Saturday, February 4

Hey, kids! Did you ever want to be in a metal music video? Well, now is your chance! Pittsburgh metal outfit Arcane Haven will film a new live music video for their song “Hollow Bodies” as part of their performance at Mr. Smalls. The show will also be a homecoming, the last of an eight-city tour with St. Louis-based Polterguts. Arcane Haven are a quartet, who formed in early 2009. They have released two EPs since 2011. Be ready for a full-length debut sometime early this year. Until then, you can listen to the demo version of “Hollow Bodies” on YouTube, learn the words, and be ready to sing along at the show. Greywalker, Onyx Eye, and Ember’s Fall also open. 7 p.m. 400 Lincoln Ave., Millvale. (CM)

Monday, February 6

Punk and country can be friends. Los Angeles band X arguably first proved this on albums like 1981’s Wild Gift and 1982’s Under the Big Black Sun. Sarah Borges and the Broken Singles continue to keep the genres on good terms. In fact, their 2007 LP, Diamonds in the Dark, takes its name from the X song “Come Back to Me” off of Under the Big Black Sun. Diamonds in the Dark includes a cover of the song too. The Broken Singles disbanded in 2011, and Borges took a few years off from music to raise her son. Borges, a native of Taunton, Massachusetts, then released two solo recordings: 2014’s Radio Sweetheart and 2016’s Good and Dirty EP. She and the Broken Singles recently reunited and are touring. They will play Club Cafe. They are also crowdfunding a new record through Borges’s website. Eric Ambel, who produced Borges’s last two releases and played with Joan Jett, is tapped to produce. The Shiners open. 8 p.m. 56-58 S. 12th St., South Side. (CM)

Wednesday, February 8

That 1 Guy is just that—one guy. His real name is Mike Silverman, and his homemade instruments, such as The Magic Pipe, redefine the concept of the one-man band. Sprinkle in some esoteric lyrics and a churning baritone, and you’ve got one guy who could give Beck a run for his money in originality and sheer weirdness. Although based in Las Vegas, he tours relentlessly; he is a fixture on the international festival circuit (Electric Forest, Big Day Out, and the Montreal Jazz Festival to name a few). 2014’s Poseidon’s Deep Water Adventure Friends is his latest album, the first of a four-part “magicland” series according to Bandcamp, which also describes the LP as a “dense deep water journey of discovery.” His collaborations with guitarist Buckethead as the Frankenstein Brothers have certified That 1 Guy as one of the most freakish men in music today. Freakishly awesome, that is. 8 p.m. Club Cafe, 56-58 S. 12th St., South Side. (CM)

Friday, February 10

If you want to relive ska punk’s glory days of the late ’90s, you’ll find what you’re looking for at Stage AE with Less Than Jake. Combining the distinctive beats of punk with the horns and saxophones of ska, Less Than Jake hit the mainstream in 2003 with the album Anthem. The band has toured with Bon Jovi, The Warped Tour, and Bad Religion. We can hope to hear their famed “She’s Gonna Break Soon” as well as old and new favorites. Less Than Jake are touring in support of their latest EP, Sound the Alarm, which drops on February 3.  Also on the bill are Pepper—a Hawaiian rock band by way of San Diego. Openers are The Bunny Gang and The Attack. Doors open at 6:30 p.m. 400 North Shore Dr., North Shore. (EC/RH)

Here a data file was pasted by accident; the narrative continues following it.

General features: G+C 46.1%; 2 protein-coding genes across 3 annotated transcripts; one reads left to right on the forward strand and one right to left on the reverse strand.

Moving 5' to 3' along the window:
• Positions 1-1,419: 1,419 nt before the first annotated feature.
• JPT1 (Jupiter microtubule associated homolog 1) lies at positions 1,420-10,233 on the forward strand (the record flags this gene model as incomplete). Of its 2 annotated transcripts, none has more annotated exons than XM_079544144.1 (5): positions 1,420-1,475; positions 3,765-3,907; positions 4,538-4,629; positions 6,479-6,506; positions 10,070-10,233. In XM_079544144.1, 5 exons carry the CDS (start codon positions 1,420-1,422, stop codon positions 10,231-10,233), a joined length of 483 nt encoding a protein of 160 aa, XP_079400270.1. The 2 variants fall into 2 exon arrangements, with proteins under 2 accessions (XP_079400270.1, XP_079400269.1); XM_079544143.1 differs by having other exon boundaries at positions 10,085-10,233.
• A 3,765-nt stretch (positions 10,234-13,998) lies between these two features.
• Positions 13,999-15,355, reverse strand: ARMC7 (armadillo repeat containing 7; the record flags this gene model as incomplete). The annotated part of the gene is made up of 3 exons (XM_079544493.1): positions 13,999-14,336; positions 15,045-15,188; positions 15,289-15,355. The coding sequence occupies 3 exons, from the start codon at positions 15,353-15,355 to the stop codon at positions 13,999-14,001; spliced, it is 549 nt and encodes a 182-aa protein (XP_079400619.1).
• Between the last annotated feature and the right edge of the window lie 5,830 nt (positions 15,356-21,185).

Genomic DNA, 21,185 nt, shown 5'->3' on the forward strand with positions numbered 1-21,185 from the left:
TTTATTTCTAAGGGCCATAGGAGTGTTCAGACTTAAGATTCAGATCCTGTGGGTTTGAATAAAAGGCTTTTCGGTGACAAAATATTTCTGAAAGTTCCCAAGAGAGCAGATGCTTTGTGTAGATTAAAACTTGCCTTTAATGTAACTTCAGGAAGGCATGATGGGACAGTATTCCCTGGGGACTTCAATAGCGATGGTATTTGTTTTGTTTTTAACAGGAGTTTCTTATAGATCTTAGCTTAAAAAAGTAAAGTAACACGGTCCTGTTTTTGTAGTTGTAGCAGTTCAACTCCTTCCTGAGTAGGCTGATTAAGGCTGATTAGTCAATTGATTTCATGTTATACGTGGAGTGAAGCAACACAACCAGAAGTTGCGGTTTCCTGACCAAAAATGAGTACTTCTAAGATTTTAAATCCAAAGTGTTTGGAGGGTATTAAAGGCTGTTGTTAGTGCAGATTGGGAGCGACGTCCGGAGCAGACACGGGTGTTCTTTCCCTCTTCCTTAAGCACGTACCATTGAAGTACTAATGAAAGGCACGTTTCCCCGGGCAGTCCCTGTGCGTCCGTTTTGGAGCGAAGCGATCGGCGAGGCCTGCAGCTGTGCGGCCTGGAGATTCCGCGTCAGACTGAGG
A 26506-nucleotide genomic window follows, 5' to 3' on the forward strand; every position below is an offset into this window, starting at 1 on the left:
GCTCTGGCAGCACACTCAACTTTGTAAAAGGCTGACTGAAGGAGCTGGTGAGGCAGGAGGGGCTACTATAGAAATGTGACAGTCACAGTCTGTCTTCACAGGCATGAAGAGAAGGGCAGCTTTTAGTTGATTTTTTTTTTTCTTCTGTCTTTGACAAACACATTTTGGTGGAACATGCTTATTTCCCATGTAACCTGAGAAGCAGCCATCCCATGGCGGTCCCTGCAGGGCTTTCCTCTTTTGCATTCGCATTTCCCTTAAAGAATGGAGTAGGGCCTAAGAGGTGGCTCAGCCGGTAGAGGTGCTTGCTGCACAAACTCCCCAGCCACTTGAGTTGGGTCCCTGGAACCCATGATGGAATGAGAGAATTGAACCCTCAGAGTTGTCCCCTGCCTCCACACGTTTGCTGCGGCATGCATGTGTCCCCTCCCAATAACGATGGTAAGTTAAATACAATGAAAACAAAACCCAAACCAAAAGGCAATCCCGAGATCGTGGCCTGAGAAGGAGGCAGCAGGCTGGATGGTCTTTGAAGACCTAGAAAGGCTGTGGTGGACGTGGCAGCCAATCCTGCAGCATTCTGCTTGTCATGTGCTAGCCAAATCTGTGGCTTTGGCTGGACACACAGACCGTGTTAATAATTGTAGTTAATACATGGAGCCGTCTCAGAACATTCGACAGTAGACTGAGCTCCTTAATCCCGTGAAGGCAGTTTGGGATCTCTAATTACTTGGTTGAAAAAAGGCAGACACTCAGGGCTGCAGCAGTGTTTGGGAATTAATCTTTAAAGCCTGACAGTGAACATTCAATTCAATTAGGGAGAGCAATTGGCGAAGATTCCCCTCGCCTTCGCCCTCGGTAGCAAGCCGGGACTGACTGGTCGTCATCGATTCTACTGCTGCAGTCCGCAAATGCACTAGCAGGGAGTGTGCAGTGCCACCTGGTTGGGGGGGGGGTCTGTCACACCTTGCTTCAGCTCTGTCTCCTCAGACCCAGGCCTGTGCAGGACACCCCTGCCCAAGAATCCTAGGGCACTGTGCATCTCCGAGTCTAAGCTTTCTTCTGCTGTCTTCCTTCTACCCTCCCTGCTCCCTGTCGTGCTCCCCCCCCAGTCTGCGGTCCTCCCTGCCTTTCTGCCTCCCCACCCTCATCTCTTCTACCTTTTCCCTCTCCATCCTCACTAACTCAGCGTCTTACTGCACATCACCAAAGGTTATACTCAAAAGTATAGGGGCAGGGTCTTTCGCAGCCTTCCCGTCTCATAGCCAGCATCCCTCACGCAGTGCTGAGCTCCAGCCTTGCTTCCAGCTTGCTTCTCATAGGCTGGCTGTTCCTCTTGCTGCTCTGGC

Saturday, February 11

“Slow Ride” turned 40 in 2015, and to celebrate, Foghat re-recorded the hit for their seventeenth studio album, 2016’s Under the Influence. If you missed the anniversary, you can catch Foghat at the Palace Theatre. The hard rock act had plenty of other hits in the ’70s, such as their cover of “I Just Want To Make Love to You” by Willie Dixon. But it’s “Slow Ride” that’s connected music fans from boomers to Generation Z. Foghat formed in 1971 in London. Although the band continues to record and perform, drummer Roger Earl is the only founding member remaining. Bassist Tony Stevens  departed in 1975, rejoined in 1993, and departed in 2005. Vocalist and rhythm guitarist “Lonesome” Dave Peverett, who wrote the lyrics to “Slow Ride,” died in the ’00s as did Rod Price, who gave the band its trademark slide guitar sound. Earl has assembled a group of talented replacements, including vocalist/guitarist Charlie Huhn, who has played with Ted Nugent and Humble Pie. 8 p.m. 21 West Otterman St. (CM)

Sunday, February 12

Two years ago, Skillet headlined Winter Jam Tour Spectacular, the largest Christian music tour in the country. That tour included a stop at PPG Paints Arena (née Consol Energy Center). This year, the quartet returns to Pittsburgh for a headlining show at Stage AE. Panheads (their word for members of their fan club) as well as believers and nonbelievers alike are sure to pack the venue. Skillet have had huge crossover success: their ’09 single “Monster” became a radio and YouTube hit and went platinum. With over 2.6 million sales, it is Christian music’s biggest digital single ever. (They weren’t kidding when they titled it “Monster.”) Formed in 1996 in Memphis, the group is something of a family act: members include John and Korey Cooper, who are respectively husband and wife. The band tours constantly, and they released their tenth album, Unleashed, in 2016. Sick Puppies and Devour the Day open. Doors open 6:30 p.m. 400 North Shore Dr., North Shore. (CM)